A library classification organizes and categorizes books, journals, and other library materials based on their subject matter, content, and other relevant characteristics. The purpose of library classification is to provide a systematic and efficient way of arranging library materials so that library users can easily find and retrieve them.
Library classification systems typically consist of a set of categories, or classes, into which library materials are organized. These categories are often based on a hierarchical structure, where broader categories are subdivided into more specific subcategories.
The most widely used library classification system is the Dewey Decimal Classification (DDC) system, which was created by Melvil Dewey in the late 19th century. The DDC system organizes library materials into ten main categories:
- 000 – Computer science, information, and general works
- 100 – Philosophy and psychology
- 200 – Religion
- 300 – Social sciences
- 400 – Language
- 500 – Pure science
- 600 – Technology
- 700 – Arts and recreation
- 800 – Literature
- 900 – History and Geography
Each of these categories is further subdivided into more specific subcategories, allowing for precise organization and easy retrieval of materials.
Another widely used library classification system is the Library of Congress Classification (LCC) system, which was developed by the Library of Congress in the early 20th century. The LCC system uses a hierarchical structure similar to the DDC system but organizes materials into 21 main categories: history, geography, and law.
Library classification systems also include a set of standard classification numbers or call numbers, which are assigned to each library item based on its subject matter. These call numbers are used for shelving library materials in their designated locations in the library, making it easy for users to find and retrieve them.
In summary, library classification is a systematic process of organizing and categorizing library materials based on their subject matter and other relevant characteristics. It involves using classification systems and call numbers to ensure library users can easily find and retrieve library materials.
Purposes of library classification:
Library classification aims to systematically organize books and other library materials so that users can easily locate them. Library classification schemes provide a structure for arranging materials on library shelves and allow library staff to retrieve items quickly and accurately when users request them.
Library classification systems use a combination of letters, numbers, and other symbols to assign a unique call number to each item in the library’s collection. These call numbers indicate the subject matter of the item, its format, and its location on the library shelves. Library users can use the call number to find the item they need by browsing the shelves or requesting it from a library staff member.
By organizing materials according to the subject, library classification systems also help users discover related materials that they may be interested in. For example, if a user is interested in a particular topic, they can locate other materials on that topic by browsing the shelves near the item they originally wanted.
Overall, library classification aims to facilitate access to information and knowledge resources and help users make the most of the library’s collection.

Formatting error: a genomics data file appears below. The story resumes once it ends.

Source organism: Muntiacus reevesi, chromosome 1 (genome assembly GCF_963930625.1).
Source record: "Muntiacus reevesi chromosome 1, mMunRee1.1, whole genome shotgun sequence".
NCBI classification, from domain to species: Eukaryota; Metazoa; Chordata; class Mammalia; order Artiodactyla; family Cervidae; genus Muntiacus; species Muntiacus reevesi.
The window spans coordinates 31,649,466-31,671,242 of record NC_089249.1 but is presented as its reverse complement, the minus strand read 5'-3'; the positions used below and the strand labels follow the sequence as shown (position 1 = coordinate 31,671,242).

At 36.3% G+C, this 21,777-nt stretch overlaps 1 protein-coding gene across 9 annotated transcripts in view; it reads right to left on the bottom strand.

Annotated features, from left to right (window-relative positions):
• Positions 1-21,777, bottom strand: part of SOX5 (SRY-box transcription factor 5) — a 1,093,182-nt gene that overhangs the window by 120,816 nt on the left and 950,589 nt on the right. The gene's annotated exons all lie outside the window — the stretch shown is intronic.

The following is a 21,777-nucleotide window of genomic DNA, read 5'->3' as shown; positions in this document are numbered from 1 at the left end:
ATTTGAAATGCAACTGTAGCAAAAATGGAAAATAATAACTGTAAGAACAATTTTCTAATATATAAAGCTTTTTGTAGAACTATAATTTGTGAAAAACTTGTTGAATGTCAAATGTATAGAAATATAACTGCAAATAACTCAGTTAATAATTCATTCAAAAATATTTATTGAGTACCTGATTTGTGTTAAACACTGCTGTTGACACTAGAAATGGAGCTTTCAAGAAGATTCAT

- Helpful sequence: The basic purpose of any library classification is service oriented. The library should arrange the document in a method most convenient to the users and the library staff. The document should be arranged in classes and based on their mutual relation. In other words, related documents could be grouped in close proximately.
- Correct replacement: After being taken out from the shelves by the users or the library staff, documents should be replaced in their proper places. It is essential that library classification should enable the correct replacement of documents after they happen to return from use.
- Mechanized arrangement: It is decided that a particular arrangement is suitable for the library materials. Ordinarily, it should not be changed with the help of a new document; with the help of allocating notation, classification enables us to mechanize the arrangement.
- Addition of new documents: A library should acquire new documents from time to time. Therefore library classification should help find the most helpful place among the library’s existing collection.
- Withdraw the document from stock: In case the need arises to withdraw a document from stock for some reason. Library classification should facilitate such a withdrawal.
- Book display: In a wider sense, the term book is displayed used to indicate that the collection in open access library is well presented and guided. Library classification should be helpful in the organization of book displays.
- Other purposes:
- Compilation of bibliography, catalogue, union-catalogue, and so on.
- Classification of information and reference queries.
- Filing of nonbook materials such as correspondence, films, and so on.
- Assist the cataloger in determining the subject heading.
- To separate subjects on the basis of likeness and unlikeness.
- To make grouping and sub-grouping of subjects.
- To arrange things in the most convenient order.
- To make the books available to every reader.
- To enable the reader to receive the books.
- To arrange the books in classified order.
- To retrieve the information whenever needed.
- To make available the whole library stock to readers by publisher, date of publication, title, by author or by subjects. The proper way is to arrange by contents of the material.
- Library of Congress Classification Outline: https://www.loc.gov/catdir/cpso/lcco/
- DDC Summaries: https://www.oclc.org/content/dam/oclc/dewey/resources/summaries/deweysummaries.pdf